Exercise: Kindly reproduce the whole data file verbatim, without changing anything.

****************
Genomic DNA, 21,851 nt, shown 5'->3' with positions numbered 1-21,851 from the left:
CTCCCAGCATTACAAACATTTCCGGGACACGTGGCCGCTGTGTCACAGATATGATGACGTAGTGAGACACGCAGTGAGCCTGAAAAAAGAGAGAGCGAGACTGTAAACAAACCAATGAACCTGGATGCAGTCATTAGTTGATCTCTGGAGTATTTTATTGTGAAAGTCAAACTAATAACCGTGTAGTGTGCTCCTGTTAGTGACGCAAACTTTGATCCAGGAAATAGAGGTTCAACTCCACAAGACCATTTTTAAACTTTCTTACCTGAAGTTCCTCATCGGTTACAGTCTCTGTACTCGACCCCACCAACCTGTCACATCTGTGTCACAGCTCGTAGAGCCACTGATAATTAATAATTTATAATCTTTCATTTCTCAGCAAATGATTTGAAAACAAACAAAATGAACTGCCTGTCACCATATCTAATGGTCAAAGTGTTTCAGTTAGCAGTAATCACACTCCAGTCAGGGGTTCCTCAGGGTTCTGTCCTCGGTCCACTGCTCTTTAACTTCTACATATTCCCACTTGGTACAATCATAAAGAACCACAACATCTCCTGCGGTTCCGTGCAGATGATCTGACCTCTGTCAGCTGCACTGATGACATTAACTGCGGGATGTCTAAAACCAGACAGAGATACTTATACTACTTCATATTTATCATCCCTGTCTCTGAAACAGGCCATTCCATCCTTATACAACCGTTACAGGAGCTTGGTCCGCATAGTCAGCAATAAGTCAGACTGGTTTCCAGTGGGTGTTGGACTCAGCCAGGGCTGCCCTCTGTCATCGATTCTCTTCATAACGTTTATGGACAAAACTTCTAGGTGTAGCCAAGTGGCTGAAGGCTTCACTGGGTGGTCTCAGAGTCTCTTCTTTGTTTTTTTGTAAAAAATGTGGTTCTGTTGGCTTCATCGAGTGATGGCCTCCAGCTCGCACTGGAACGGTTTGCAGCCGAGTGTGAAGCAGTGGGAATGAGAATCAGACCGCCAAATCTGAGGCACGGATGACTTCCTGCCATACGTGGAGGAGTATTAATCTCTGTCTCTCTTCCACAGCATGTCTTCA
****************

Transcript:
Genomic DNA, 21,851 nt, shown 5'->3' with positions numbered 1-21,851 from the left:
CTCCCAGCATTACAAACATTTCCGGGACACGTGGCCGCTGTGTCACAGATATGATGACGTAGTGAGACACGCAGTGAGCCTGAAAAAAGAGAGAGCGAGACTGTAAACAAACCAATGAACCTGGATGCAGTCATTAGTTGATCTCTGGAGTATTTTATTGTGAAAGTCAAACTAATAACCGTGTAGTGTGCTCCTGTTAGTGACGCAAACTTTGATCCAGGAAATAGAGGTTCAACTCCACAAGACCATTTTTAAACTTTCTTACCTGAAGTTCCTCATCGGTTACAGTCTCTGTACTCGACCCCACCAACCTGTCACATCTGTGTCACAGCTCGTAGAGCCACTGATAATTAATAATTTATAATCTTTCATTTCTCAGCAAATGATTTGAAAACAAACAAAATGAACTGCCTGTCACCATATCTAATGGTCAAAGTGTTTCAGTTAGCAGTAATCACACTCCAGTCAGGGGTTCCTCAGGGTTCTGTCCTCGGTCCACTGCTCTTTAACTTCTACATATTCCCACTTGGTACAATCATAAAGAACCACAACATCTCCTGCGGTTCCGTGCAGATGATCTGACCTCTGTCAGCTGCACTGATGACATTAACTGCGGGATGTCTAAAACCAGACAGAGATACTTATACTACTTCATATTTATCATCCCTGTCTCTGAAACAGGCCATTCCATCCTTATACAACCGTTACAGGAGCTTGGTCCGCATAGTCAGCAATAAGTCAGACTGGTTTCCAGTGGGTGTTGGACTCAGCCAGGGCTGCCCTCTGTCATCGATTCTCTTCATAACGTTTATGGACAAAACTTCTAGGTGTAGCCAAGTGGCTGAAGGCTTCACTGGGTGGTCTCAGAGTCTCTTCTTTGTTTTTTTGTAAAAAATGTGGTTCTGTTGGCTTCATCGAGTGATGGCCTCCAGCTCGCACTGGAACGGTTTGCAGCCGAGTGTGAAGCAGTGGGAATGAGAATCAGACCGCCAAATCTGAGGCACGGATGACTTCCTGCCATACGTGGAGGAGTATTAATCTCTGTCTCTCTTCCACAGCATGTCTTCA